Fishermen, Researchers Explore New Technology to Cut CostsIn Strengthening Coastal Communities
With the recent news from NOAA that Gulf of Maine cod is at 3 to 4 percent of its target levels, the importance of accurate monitoring of fishing activities has never been greater, and the industry has never been more cost sensitive.
For the last two years, we have partnered with fishermen and other organizations—including The Nature Conservancy, Maine Coast Community Sector, and Ecotrust Canada—to develop a high-tech alternative to collecting this vital data through costly, on-board human observers. This year saw an expansion in our study to include seven fishing vessels along the Maine coast.
Federal regulations require that key information, such as the amount of fish caught and discarded, be reported for each fishing trip. While the data is important, the current method of monitoring its collection is through on-board human observers—costing up $800 per day.
In the past, federal funding has covered these costs, but future budget cuts will likely make fishermen responsible for hiring the third-party observers. With many fishermen in the Gulf of Maine already operating on thin margins, this added cost would be yet another obstacle in an increasingly challenged industry.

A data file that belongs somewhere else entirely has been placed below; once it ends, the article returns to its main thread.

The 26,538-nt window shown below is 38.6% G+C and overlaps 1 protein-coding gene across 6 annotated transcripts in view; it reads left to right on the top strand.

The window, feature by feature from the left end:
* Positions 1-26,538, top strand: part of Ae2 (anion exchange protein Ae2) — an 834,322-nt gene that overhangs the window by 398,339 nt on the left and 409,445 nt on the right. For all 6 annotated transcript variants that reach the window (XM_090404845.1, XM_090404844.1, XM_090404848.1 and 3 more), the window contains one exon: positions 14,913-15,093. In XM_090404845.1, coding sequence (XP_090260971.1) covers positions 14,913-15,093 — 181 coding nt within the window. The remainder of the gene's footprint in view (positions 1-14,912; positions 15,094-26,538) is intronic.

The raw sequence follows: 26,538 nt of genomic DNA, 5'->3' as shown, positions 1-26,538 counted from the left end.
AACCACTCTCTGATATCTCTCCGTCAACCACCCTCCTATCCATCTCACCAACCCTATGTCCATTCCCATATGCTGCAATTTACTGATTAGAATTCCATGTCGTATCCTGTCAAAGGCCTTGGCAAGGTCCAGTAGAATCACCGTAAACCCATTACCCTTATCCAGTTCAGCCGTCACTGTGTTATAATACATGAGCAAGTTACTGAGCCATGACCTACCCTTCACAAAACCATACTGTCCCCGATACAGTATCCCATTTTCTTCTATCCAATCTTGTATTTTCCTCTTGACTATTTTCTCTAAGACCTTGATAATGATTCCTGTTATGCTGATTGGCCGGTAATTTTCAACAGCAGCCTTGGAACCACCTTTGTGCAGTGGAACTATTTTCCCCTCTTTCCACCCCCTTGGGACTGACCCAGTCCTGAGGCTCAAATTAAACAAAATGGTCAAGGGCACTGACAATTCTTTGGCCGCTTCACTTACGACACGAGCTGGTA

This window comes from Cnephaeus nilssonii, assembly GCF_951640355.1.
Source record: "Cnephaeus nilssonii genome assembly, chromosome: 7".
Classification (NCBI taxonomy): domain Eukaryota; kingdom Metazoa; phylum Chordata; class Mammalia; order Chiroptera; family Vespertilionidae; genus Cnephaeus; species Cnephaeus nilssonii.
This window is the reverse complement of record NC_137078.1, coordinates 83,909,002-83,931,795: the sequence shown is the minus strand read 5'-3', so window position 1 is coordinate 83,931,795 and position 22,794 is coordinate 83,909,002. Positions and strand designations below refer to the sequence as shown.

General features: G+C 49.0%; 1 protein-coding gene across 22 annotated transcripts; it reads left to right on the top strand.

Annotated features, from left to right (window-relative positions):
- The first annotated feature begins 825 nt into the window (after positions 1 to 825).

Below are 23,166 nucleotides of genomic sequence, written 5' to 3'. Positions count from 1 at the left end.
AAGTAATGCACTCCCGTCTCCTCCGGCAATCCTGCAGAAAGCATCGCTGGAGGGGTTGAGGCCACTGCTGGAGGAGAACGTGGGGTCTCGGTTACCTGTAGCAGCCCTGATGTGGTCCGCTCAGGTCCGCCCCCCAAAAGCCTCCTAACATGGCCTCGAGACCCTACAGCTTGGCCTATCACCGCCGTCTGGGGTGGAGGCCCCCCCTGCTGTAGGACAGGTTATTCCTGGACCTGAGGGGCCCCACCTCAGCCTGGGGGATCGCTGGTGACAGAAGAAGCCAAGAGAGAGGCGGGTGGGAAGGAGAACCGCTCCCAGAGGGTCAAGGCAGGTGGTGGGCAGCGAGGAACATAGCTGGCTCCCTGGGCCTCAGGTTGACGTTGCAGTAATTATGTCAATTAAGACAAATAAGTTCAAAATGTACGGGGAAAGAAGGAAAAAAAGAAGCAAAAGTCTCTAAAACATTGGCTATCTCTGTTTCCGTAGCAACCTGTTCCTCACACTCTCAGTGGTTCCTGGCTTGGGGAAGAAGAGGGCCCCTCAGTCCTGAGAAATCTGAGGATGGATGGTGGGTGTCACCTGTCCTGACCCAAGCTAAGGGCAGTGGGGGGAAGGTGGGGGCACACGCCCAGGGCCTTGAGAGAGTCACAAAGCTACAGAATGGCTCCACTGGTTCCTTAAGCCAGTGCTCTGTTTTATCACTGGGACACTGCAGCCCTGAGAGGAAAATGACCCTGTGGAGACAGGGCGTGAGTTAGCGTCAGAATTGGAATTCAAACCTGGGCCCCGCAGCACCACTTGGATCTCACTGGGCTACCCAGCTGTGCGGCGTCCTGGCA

GMRI worked with Ecotrust Canada to retrofit each boat in the study with an open-source electronic monitoring control box and the essential data collection components—including digital cameras, GPS, hydraulic pressure sensors, and hard drives. We believe that this suite of technology may provide the industry with a more cost-efficient method of collecting the same high-quality data.
This year’s study verified that the cameras effectively collect catch data. When the second year of data collection ends in 2014, Ecotrust Canada will present the results and publish a final public report that details the conclusions of our study.
The report will explain how the system performed on each vessel, assess the quality of the data collected, and compare the new data to traditionally collected data from fishermen and on-board human observers.